In response to acute elevation of glucose and survival factors, such as insulin, PDX-1 is phosphorylated and translocates to the nucleus (39). By contrast, stimuli associated with diabetes, such as oxidative stress (40) and free fatty acids (41), cause nuclear exclusion of PDX-1 (41). Ardestani et al (42) showed that the nuclear localization of PDX-1 is essential for functional β-cells, which is a novel mechanism of the protective effects of IL-1 receptor antagonist in β-cell survival and function.

Treatment with an IL-1β antibody also improves glycemic control in diet-induced obesity in mice (43). IL-1β is thought to be a critical mediator of the impaired function of pancreatic β-cells during the development of autoimmune type 1 diabetes (44). Furthermore, previous findings have established the role of IL-1β in β-cell failure in type 2 diabetes (45). The IL-1β-induced dysfunction of the pancreatic β-cells is mainly due to the activation of extracellular signal-regulated kinase (ERK) and nuclear factor-κB (45). The exposure of pancreatic islets to IL-1β decreases the mRNA levels of pro-insulin-converting enzymes, indicating a decreased proinsulin conversion (46). In this study, we demonstrated a profound inhibitory effect of deoxyactein on MG-induced IL-1β production by β-cells. The protective action toward pancreatic β-cell function and viability by deoxyactein is likely due to its inhibition of IL-1β. Therefore, the present study shows that deoxyactein may protect pancreatic islets against the noxious effects induced by IL-1β.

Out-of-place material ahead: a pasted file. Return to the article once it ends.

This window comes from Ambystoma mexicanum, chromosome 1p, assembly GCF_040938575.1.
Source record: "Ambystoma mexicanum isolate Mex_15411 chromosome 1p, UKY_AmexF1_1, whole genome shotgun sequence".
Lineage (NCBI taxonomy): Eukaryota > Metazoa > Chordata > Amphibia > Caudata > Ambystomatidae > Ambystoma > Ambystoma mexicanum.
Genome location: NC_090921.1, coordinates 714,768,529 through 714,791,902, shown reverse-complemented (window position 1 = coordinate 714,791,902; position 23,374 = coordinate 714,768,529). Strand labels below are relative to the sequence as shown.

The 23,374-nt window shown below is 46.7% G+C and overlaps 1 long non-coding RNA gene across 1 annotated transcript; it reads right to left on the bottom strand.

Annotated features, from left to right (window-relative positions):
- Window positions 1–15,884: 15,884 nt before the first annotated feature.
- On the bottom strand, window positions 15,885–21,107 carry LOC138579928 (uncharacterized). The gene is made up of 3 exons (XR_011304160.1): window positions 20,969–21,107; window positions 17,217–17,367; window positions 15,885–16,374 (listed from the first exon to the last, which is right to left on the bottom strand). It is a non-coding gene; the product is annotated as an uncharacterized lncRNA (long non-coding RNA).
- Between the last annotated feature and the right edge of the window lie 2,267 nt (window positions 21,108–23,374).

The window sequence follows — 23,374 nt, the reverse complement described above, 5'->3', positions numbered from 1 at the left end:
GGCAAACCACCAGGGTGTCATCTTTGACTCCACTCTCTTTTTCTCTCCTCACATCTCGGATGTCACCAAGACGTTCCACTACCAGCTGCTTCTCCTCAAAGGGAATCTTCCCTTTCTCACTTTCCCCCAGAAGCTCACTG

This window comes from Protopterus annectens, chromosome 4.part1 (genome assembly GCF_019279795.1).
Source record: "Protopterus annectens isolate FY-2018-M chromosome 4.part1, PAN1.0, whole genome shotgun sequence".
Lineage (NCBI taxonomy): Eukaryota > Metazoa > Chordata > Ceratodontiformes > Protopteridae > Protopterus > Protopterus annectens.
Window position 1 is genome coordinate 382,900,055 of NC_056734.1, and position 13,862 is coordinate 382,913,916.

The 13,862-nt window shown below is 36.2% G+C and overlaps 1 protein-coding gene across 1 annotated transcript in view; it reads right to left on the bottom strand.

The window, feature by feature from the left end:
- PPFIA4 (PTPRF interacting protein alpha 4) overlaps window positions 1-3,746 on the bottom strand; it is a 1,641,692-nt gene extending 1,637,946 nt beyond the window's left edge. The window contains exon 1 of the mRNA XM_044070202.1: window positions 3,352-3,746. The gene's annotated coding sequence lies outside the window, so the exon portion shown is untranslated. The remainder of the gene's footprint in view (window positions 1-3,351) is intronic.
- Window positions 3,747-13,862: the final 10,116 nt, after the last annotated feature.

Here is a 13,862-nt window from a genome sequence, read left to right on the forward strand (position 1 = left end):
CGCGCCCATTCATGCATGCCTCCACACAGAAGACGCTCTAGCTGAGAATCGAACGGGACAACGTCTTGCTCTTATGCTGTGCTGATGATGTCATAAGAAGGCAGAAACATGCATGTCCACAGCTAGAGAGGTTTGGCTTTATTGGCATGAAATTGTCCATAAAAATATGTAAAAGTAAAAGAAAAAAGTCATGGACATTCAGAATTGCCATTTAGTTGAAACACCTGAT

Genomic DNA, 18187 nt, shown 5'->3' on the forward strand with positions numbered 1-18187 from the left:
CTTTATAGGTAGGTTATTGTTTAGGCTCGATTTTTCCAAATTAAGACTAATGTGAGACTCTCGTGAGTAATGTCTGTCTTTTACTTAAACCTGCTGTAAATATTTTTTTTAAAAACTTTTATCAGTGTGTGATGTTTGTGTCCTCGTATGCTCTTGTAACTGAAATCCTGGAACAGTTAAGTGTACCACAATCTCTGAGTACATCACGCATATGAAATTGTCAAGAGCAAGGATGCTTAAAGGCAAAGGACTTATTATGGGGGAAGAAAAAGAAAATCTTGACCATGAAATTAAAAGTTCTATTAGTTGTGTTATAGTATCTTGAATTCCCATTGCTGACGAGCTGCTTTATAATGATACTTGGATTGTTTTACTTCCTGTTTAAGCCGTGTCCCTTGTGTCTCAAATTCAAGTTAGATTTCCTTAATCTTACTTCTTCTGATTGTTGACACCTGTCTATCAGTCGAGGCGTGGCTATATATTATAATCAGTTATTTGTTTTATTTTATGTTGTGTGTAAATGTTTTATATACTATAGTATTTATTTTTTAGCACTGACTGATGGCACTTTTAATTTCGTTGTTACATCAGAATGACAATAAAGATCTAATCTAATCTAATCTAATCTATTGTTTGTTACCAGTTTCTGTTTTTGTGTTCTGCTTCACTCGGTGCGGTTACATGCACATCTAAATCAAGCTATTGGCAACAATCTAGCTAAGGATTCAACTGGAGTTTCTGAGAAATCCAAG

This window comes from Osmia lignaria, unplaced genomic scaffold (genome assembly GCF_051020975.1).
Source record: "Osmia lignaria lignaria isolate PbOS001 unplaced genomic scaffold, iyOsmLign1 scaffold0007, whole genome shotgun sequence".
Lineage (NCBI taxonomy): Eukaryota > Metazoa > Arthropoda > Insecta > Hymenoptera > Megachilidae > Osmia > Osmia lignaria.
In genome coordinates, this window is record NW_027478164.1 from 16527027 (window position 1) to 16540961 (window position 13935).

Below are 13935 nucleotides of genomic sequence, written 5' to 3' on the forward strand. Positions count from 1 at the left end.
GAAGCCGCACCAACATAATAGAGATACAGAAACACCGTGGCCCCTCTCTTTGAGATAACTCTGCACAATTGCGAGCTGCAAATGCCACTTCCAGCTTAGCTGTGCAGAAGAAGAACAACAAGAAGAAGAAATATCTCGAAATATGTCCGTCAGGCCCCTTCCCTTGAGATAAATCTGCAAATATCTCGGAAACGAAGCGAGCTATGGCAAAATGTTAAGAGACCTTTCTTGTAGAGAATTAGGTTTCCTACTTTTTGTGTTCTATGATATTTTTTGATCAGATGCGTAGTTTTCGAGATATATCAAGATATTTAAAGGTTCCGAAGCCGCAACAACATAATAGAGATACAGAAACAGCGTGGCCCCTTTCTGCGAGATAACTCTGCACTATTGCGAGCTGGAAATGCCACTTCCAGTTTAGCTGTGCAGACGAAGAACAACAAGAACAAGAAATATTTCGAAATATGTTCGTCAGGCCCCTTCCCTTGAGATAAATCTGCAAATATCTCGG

MG accumulates in oxidative conditions and may contribute to oxidant-induced cellular damage (47). Increased MG modification of proteins is a likely outcome of oxidative stress, and increased MG modification of mitochondrial proteins may also induce oxidative stress (48). Furthermore, oxidative stress has been implicated in the deterioration of insulin signaling in diabetes (49), in decreased insulin secretion and in β-cell death (50). In this study, to evaluate the role of free radicals in the protective activity of deoxyactein, its effect on MG-induced ROS generation was analyzed using H2DCFDA assays. Following pre-treatment with deoxyactein, MG-induced ROS generation was observed to decline, which may account for the observed cytoprotective effects of deoxyactein. The increased generation of ROS accelerates the oxidation of lipids, proteins, nucleic acids and other molecules. Mitochondrial cardiolipin molecules are an early target of ROS attack, either due to their high content of unsaturated fatty acids or because of their location in the inner mitochondrial membrane near the site of ROS production (51). It seems likely that enhanced ROS production could lead to cardiolipin oxidative damage, which would negatively impact the biochemical function of the mitochondrial membranes, altering membrane fluidity and ion permeability. In deoxyactein-pre-treated cells, MG-induced cardiolipin peroxidation was significantly decreased. The inhibitory effect of deoxyactein on cardiolipin peroxidation in the mitochondria can be explained by its ability to inhibit the peroxidation of linoleic fatty acid constituents of mitochondrial cardiolipin molecules. These data strongly indicate that deoxyactein modulates ROS generation via the reduction of MG-induced mitochondrial membrane lipid peroxidation.